It’s time to dump her and move on

In the last few years, we’ve seen one Increasing number States and cities adopt policies that prohibit or end the sale of scented tobacco products. For these policies to work for all, equity must be a central focus, and all populations must benefit from the success of the movement. This means we must push for a comprehensive taste ban and, most importantly, a ban on the sale of menthol cigarettes and delicious cigars.

Tobacco companies rely on flavors because they work well to attract and retain new customers. For decades, the tobacco industry has targeted black people, particularly in the United States, with advertising Menthol cigarettes And other fragrant products such as delicious cigars. Like menthol cigarettes, flavored cigars are designed to hook children and cause inequality among black youth. After Congress banned all flavored cigarettes except menthol and cigars Manufacturers increased the marketing of flavored small cigarsCor cigarillos – which closely resembles cigarettes. Youthful use of flavored cigars Has increased in recent years And is particularly high among black youth.

As a result of these harmful marketing and sales strategies, tobacco use is claimed to be the number one cause of preventative death among black people in the United States. , 45,000 Black life one year. In the United States, black people die at a higher rate than other groups of tobacco-related causes, such as cancer, heart disease, and stroke.

Why do tobacco companies rely so much on menthol? Menthol makes for flavor Easy to start smoking and hard to quit By reducing the harshness associated with traditional tobacco flavors. Research shows that menthol cigarettes maintain tobacco-related disparities. Menthol cigarettes are used proportionately by black people, LGBTQ people, and people with mental illness. All groups that are unnecessarily harmed by tobacco. 10 to 7 black youth between the ages of 12 and 1 who use menthol cigarettes.

More than a decade ago, Congress authorized the FDA to ban menthol cigarettes, recognizing that “menthol cigarettes can pose unique health risks.” In response, the FDA was formed Tobacco Production Scientific Advisory Committee (TPSAC) To review the public health effects of menthol cigarettes. TPSAC concluded that removing menthol cigarettes from the market would benefit the public health of the United States. Between 2011 and 2020, the continued sale of menthol cigarettes is estimated to have killed more than 700 African Americans. Since then the FDA Continue to identify, And New evidence continues to emerge, That menthol cigarettes encourage smoking and promote health inequality. Yet these products remain on the market, not providing public health benefits, but endangering the lives of millions.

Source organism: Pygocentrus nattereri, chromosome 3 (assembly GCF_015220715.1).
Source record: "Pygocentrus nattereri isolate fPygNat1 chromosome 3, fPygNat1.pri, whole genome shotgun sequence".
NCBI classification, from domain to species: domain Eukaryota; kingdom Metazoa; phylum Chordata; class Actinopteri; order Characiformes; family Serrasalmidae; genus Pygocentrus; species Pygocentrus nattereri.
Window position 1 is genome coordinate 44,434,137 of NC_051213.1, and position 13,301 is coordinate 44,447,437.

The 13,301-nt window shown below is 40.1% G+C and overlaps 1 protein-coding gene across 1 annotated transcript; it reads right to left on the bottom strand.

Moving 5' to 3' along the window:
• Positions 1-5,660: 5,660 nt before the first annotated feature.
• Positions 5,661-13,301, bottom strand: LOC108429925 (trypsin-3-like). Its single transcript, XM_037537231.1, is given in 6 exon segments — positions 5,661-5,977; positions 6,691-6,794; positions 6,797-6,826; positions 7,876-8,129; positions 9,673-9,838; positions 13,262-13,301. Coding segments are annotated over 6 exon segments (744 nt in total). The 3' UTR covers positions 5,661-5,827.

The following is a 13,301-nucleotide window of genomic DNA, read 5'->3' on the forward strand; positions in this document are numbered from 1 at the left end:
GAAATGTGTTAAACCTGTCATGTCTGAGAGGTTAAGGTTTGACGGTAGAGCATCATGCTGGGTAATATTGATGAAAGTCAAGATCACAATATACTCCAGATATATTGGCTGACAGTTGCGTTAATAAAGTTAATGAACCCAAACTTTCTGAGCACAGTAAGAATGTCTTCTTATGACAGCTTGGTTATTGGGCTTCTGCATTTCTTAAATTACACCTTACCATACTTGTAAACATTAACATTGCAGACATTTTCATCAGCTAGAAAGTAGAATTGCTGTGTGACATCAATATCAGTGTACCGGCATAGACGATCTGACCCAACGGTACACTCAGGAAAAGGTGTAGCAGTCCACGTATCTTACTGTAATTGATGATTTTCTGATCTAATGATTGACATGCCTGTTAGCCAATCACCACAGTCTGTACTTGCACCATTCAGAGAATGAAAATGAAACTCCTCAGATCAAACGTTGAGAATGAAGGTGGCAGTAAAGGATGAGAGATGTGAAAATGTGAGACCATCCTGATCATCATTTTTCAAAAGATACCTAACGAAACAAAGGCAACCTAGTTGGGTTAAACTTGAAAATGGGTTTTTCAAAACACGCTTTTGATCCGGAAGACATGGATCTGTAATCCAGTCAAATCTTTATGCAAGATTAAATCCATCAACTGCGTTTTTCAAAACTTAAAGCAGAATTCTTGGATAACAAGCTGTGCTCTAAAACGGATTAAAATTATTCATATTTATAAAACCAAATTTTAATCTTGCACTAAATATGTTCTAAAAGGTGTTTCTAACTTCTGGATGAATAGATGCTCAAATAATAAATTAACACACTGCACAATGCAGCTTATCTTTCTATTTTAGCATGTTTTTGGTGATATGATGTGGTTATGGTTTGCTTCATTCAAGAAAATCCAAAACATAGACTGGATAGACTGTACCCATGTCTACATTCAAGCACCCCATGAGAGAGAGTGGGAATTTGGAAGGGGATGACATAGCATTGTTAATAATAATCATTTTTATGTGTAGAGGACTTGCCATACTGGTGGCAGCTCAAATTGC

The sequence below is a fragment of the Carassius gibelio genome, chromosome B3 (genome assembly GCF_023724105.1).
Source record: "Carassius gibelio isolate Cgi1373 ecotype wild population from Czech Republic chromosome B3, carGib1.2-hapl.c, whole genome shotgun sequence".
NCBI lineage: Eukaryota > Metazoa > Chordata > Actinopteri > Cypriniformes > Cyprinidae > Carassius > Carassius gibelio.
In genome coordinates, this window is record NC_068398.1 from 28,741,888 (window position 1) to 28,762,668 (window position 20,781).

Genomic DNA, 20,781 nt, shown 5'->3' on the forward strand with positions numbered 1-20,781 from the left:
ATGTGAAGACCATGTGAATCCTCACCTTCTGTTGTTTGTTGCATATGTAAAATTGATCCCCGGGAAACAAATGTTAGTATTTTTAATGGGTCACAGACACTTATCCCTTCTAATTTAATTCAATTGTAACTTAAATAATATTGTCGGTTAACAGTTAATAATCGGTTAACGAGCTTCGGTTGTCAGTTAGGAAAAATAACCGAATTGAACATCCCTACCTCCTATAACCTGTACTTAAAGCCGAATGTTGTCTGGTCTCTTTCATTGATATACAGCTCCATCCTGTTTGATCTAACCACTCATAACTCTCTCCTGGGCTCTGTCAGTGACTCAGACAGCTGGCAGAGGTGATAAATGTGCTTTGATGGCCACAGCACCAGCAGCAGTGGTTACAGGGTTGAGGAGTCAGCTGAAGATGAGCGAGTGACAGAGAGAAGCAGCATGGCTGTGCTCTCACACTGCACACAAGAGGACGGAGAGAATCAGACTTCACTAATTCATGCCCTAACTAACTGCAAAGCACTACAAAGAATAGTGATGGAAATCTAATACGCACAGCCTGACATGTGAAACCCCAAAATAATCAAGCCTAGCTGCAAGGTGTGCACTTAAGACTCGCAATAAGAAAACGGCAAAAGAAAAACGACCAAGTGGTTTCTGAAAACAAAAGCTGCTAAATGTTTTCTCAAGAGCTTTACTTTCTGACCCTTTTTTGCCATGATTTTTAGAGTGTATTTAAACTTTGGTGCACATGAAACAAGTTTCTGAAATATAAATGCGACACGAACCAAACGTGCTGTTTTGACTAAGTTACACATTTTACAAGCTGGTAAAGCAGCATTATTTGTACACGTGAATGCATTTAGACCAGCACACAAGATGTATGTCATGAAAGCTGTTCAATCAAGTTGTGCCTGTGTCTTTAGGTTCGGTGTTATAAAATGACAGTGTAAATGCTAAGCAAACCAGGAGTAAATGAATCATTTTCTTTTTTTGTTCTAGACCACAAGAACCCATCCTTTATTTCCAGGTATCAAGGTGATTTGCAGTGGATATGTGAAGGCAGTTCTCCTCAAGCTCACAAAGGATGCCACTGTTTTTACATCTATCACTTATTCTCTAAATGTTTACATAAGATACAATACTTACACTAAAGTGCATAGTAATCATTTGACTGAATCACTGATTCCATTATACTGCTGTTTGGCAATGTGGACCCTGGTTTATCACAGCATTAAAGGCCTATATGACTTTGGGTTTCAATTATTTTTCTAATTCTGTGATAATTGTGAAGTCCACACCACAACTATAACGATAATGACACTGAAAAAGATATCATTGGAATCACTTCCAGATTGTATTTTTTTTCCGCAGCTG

The massive movement of some of the population trying to overcome the biggest barrier to reducing tobacco use, including the black, American, Indian and LGBTQ communities, indicates the fact that products such as menthol cigarettes continue to be sold. To protect children and families from tobacco companies and their harmful products. Like organizations African American Tobacco Control Leadership Council (AATCLC) and Center for Black Health and Equity (CBHE) has done a great job of building support for state and local bans on the sale of menthol cigarettes and bringing national attention to the issue. But there is still work to be done.

The US Food and Drug Administration Give feedback From April 2 to A. Civil petition Request for ban on sale of menthol cigarettes. These products will be taken to the market as a comprehensive end to the sale of these flavored tobacco products A major public health milestone. For years, tobacco use has been the leading cause of death in the United States, and it is among the highest-paid and color-enhancing people. Taking fragrant tobacco products on the market once and for all is a big step forward, saving millions of lives, reducing healthcare costs and ensuring a common approach to good health in the United States.

Read Rich Baser’s up-ad Need to prioritize health equality in tobacco control policy.

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